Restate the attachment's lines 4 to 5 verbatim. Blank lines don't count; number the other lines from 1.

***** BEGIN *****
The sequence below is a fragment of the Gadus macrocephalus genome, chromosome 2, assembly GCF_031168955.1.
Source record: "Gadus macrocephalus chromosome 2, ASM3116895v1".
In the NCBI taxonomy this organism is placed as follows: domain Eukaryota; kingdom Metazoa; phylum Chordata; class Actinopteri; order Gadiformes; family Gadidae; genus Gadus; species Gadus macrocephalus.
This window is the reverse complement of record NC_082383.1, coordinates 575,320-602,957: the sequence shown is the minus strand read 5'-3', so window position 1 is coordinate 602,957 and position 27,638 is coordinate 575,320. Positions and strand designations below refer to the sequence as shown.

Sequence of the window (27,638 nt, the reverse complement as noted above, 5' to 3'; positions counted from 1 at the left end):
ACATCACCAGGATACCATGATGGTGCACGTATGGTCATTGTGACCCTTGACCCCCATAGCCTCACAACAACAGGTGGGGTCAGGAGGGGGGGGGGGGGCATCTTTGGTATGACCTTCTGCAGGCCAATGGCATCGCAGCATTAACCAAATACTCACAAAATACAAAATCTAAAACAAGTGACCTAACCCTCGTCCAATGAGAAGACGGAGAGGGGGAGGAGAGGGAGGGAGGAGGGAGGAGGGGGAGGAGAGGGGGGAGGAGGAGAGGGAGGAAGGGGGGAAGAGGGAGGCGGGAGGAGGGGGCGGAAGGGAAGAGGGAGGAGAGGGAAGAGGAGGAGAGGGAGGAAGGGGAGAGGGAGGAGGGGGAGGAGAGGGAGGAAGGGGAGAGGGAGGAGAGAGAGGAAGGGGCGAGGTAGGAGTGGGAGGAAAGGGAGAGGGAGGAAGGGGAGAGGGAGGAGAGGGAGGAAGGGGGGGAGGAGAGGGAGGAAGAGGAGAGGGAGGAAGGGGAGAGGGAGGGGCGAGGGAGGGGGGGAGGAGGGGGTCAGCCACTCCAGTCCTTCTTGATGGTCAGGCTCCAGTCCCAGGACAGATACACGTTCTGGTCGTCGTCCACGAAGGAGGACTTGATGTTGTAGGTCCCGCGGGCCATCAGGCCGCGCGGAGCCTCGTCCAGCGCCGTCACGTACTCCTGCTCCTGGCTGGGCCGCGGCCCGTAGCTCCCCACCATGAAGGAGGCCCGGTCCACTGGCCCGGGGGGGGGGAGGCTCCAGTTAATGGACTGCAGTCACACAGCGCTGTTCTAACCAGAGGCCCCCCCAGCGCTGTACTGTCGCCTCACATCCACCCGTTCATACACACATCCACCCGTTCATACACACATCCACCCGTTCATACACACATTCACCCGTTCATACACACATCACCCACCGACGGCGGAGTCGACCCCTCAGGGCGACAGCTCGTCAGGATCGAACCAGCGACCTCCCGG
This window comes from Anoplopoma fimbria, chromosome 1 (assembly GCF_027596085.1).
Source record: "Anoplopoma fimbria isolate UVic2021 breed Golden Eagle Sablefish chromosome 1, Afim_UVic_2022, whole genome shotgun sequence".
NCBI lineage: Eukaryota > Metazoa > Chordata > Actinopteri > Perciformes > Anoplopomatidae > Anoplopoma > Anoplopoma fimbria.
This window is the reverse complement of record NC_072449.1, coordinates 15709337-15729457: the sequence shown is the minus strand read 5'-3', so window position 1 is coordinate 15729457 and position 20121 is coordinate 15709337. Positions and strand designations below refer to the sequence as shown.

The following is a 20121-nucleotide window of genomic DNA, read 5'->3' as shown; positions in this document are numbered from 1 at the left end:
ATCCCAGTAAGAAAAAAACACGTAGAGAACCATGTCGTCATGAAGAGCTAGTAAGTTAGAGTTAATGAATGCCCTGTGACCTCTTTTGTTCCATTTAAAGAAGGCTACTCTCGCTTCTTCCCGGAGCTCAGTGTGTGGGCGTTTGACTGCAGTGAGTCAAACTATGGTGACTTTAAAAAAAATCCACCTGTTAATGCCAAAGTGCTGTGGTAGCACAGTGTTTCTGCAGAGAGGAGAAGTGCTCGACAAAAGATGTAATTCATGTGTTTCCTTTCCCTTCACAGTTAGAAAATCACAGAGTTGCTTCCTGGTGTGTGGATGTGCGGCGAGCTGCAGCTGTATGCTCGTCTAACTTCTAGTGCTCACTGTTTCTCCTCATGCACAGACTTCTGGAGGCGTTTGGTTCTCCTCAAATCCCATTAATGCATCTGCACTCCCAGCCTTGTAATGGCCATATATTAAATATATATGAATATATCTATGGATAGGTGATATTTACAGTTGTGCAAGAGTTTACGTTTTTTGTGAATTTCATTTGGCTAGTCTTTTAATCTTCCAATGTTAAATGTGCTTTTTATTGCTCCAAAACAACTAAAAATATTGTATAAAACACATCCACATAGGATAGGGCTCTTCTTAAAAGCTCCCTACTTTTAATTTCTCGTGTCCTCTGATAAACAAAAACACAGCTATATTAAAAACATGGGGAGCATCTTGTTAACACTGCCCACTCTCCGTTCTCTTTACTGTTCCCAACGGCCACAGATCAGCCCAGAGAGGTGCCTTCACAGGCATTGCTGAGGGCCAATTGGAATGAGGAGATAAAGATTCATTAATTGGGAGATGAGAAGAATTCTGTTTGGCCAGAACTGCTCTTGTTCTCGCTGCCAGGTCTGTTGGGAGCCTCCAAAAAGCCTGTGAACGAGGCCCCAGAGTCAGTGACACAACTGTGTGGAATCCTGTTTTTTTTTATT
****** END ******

This window is the reverse complement of record NC_082383.1, coordinates 575,320-602,957: the sequence shown is the minus strand read 5'-3', so window position 1 is coordinate 602,957 and position 27,638 is coordinate 575,320. Positions and strand designations below refer to the sequence as shown.

Sequence of the window (27,638 nt, the reverse complement as noted above, 5' to 3'; positions counted from 1 at the left end):